I love my Switch, but there are a few design choices Nintendo made that I take issue with. One is the design of the dock. Why must it cover the screen? That’s scratched more than a few peoples’ Switch screens so far. So, discontent to accept a suboptimal solution, I went in search of a better one. Here’s what I found.
The kit requires you to totally dissect your Switch dock, removing two PCBs linked by a ribbon cable as well as a single LED on the end of a pair of wires. It’s a little dicey but doable, and the kit comes with all the special tools you will need to perform the transplant as well as extra screws in case you lose a few.
This was the initial result. The springy pad didn’t slide correctly and the dock didn’t charge the Switch or connect it to the TV. The bottom plate isn’t really designed to be removed once installed, but I pried it out with a knife and started over.
There we go! I had the damn thing in backwards, I just couldn’t tell because USB type C is reversible. I also had the ribbon cable plugged into the main PCB upside down. Having corrected both problems, the finished compact dock kit now works a treat.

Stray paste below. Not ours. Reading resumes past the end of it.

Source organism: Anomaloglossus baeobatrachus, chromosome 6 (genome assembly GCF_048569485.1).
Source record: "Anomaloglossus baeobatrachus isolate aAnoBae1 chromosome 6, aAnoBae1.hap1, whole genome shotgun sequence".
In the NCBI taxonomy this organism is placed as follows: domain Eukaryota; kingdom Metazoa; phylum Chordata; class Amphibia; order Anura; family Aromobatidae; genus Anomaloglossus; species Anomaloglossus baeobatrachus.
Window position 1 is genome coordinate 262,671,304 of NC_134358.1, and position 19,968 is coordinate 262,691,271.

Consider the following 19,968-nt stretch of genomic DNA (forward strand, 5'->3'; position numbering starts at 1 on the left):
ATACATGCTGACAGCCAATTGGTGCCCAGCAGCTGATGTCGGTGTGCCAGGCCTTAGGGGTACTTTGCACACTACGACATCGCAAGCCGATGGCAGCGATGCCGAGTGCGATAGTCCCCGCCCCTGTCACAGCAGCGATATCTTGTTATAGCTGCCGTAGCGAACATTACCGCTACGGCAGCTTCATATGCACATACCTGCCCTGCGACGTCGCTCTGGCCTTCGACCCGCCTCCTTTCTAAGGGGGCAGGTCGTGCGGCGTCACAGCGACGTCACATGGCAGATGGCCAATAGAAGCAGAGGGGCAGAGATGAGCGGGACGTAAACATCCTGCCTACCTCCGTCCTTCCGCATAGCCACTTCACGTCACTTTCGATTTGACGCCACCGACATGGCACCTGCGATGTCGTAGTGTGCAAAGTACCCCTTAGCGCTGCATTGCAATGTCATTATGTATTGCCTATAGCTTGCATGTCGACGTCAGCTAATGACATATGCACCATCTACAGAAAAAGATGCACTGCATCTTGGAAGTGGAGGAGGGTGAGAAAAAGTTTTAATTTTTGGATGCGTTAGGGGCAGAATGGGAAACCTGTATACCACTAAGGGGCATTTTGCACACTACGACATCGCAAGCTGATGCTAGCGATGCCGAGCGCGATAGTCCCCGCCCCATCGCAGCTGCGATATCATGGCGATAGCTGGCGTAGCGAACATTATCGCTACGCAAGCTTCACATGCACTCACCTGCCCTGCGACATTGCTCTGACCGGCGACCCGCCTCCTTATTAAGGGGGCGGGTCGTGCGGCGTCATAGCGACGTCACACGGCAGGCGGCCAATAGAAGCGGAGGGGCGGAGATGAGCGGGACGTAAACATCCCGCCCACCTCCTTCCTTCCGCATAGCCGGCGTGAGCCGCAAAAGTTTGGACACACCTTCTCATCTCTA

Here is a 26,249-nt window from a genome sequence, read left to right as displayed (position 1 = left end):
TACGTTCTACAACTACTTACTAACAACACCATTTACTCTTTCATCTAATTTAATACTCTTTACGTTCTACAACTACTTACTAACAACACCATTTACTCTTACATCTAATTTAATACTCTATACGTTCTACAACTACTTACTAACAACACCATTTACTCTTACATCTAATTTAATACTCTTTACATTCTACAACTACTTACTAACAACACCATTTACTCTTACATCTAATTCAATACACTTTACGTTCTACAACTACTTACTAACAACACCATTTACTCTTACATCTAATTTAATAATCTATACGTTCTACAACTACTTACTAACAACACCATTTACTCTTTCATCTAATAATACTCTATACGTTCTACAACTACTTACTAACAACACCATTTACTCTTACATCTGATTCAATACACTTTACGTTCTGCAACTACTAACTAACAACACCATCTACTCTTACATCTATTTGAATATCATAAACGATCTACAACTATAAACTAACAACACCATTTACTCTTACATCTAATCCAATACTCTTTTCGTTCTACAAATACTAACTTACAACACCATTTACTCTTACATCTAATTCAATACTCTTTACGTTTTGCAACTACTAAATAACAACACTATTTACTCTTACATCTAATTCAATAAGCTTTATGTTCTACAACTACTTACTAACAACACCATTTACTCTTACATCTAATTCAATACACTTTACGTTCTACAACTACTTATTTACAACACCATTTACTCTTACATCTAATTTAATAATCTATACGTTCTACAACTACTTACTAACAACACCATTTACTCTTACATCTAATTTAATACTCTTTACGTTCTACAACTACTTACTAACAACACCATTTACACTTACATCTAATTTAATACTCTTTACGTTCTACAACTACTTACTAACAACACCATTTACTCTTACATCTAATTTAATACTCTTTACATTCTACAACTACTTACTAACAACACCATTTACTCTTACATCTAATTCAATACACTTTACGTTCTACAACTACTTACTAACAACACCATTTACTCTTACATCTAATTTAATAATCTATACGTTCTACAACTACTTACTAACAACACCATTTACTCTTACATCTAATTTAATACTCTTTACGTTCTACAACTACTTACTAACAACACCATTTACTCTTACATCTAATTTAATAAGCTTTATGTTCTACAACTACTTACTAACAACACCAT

If you’d like to play your Switch while docked, it’s possible to do it using a regular USB to USB type C adaptor. If you use the power supply that comes with your Switch, the Switch tablet screen will always turn off when docked.
But if you use a USB to USB C cable and wall adapter, the Switch detects it and complains that it’s not plugged into the TV (and that you may be using a non-branded power supply) but the screen will then remain on while docked.
This unfortunately means that the amount of power coming in isn’t sufficient to keep the Switch at 100% while playing. But it drains much more slowly, and it will recharge itself automatically when not in use without you having to do anything except leave it docked.
It now lives in the corner of my desk just below and to the right of my monitor. It’s a handy, fun little distraction for when I’m rendering video or waiting between posting articles. It’s about the most substantial “console” I have room or tolerance for in my life, and this custom dock kit really completes it imo.
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